//if it returns null, the default Power Apps Grid renderer will be used  
      return null;
    ["OptionSet"]: (props: CellRendererProps, rendererParams: GetRendererParams) => {    
       //now all OptionSet columns will be rendered with Icons and labels                
       return (
) }, ["TwoOptions"]: (props: CellRendererProps, rendererParams: GetRendererParams) => { const column = rendererParams.colDefs[rendererParams.columnIndex]; if(column.name==="diana_ishappy"){ //in this case I want to change only a specific column const smiley = props.value === "1" ? "Emoji2" : "Sad"; const label = props.formattedValue; return
} } }

When we implement a cell renderer, the props contains information about the cell data, while the rendererParams information about the columns/rowData. Here is an extract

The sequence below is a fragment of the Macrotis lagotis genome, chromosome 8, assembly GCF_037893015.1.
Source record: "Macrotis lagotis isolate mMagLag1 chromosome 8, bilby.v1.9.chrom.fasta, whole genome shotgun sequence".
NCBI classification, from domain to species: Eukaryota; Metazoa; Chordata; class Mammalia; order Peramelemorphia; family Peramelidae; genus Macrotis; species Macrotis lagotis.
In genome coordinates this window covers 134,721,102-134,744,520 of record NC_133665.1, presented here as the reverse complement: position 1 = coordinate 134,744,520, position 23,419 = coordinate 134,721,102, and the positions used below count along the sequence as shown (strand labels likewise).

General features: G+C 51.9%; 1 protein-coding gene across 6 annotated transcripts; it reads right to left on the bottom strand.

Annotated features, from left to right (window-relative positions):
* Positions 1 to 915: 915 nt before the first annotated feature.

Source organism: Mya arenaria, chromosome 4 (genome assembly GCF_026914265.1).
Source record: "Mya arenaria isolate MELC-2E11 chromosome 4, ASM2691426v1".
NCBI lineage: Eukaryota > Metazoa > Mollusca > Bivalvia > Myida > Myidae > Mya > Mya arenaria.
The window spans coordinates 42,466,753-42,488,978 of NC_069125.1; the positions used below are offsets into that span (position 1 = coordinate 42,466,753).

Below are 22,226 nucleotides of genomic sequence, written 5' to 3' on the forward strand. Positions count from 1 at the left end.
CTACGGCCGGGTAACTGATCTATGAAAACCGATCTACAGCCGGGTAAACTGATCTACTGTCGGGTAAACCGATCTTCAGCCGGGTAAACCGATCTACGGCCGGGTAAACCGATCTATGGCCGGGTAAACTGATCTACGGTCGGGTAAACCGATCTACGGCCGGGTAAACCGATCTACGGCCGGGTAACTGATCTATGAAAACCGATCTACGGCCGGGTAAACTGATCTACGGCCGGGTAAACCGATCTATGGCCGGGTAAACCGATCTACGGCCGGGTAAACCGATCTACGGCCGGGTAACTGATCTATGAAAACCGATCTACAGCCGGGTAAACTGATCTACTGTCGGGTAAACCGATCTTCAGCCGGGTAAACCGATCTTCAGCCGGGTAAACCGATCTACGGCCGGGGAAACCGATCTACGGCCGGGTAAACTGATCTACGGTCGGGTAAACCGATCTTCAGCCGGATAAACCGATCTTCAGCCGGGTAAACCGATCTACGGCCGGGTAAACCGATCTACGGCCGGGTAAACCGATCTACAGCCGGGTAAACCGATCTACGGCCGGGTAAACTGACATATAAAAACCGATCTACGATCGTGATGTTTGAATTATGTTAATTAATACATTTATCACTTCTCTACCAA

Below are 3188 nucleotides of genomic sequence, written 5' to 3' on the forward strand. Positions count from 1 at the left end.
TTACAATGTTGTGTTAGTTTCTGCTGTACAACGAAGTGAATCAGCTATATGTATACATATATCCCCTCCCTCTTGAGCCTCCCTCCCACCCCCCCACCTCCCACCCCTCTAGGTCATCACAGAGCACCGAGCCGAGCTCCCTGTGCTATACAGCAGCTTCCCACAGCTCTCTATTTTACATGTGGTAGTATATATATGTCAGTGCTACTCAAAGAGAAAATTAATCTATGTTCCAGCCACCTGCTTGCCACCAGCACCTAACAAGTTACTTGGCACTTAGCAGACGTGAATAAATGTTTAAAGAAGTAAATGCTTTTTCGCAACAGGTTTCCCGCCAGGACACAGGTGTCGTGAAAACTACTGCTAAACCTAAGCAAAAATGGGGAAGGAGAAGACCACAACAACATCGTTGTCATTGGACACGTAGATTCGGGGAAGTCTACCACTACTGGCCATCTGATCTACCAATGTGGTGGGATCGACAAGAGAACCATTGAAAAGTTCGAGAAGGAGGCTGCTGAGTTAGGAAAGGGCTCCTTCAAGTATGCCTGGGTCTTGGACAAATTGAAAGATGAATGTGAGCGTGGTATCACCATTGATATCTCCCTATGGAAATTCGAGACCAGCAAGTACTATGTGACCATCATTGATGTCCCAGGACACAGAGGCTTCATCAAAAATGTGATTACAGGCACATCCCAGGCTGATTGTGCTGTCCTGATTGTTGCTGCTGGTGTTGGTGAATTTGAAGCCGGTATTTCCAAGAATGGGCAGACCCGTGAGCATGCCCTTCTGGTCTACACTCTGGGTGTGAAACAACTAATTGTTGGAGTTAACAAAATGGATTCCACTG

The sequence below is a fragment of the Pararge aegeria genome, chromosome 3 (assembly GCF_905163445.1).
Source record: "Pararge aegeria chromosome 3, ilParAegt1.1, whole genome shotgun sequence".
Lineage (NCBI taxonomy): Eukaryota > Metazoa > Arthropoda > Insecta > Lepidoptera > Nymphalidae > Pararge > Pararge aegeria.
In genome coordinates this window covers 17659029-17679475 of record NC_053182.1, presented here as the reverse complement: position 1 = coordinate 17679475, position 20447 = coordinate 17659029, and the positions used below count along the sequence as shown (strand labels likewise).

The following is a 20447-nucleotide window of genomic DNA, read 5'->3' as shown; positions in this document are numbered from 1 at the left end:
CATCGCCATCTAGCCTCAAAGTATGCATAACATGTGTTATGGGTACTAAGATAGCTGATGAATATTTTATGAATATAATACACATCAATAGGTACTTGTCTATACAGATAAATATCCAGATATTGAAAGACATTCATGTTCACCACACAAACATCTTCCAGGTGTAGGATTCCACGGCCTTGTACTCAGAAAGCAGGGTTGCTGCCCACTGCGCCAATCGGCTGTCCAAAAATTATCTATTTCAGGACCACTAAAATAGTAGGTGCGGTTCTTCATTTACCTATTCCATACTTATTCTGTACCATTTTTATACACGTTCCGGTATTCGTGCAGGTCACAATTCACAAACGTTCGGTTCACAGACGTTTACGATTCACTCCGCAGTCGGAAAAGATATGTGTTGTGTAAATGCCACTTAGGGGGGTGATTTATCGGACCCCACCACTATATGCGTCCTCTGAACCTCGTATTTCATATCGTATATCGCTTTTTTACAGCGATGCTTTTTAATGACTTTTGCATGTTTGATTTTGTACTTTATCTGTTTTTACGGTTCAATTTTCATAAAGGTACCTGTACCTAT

columnDataType: "TwoOptions",
   columnEditable: true,
   value: "1",
   formattedValue: "Happy", 
   rowHeight: 42
   colDefs: [
         name: "diana_ishappy",
         dataType: "TwoOptions",
         displayName: "Is Happy", 
         editable: true,
         isPrimary: false,
         isRequired: false,
         sortDirection: -1 , 
         width : 100     
         name: "diana_technologycode",
         displayName: "Technology Code", 
         editable: true,
         isPrimary: false,
         isRequired: false,
         sortDirection: -1, 
   rowData: {
      __rec_id: "3cb517f8-2960-ec11-8f8f-000d3aa823b8",
      //... the other attributes

The “rowData” provides the id (“__rec_id”). I’m not so sure about the format of the other values. Booleans are “1”, optionsetcode is as string, but multioptionset is an array of numbers. But it’s a preview, so I’m sure if will get better.

The cell editor

The types for a cell editor looks like this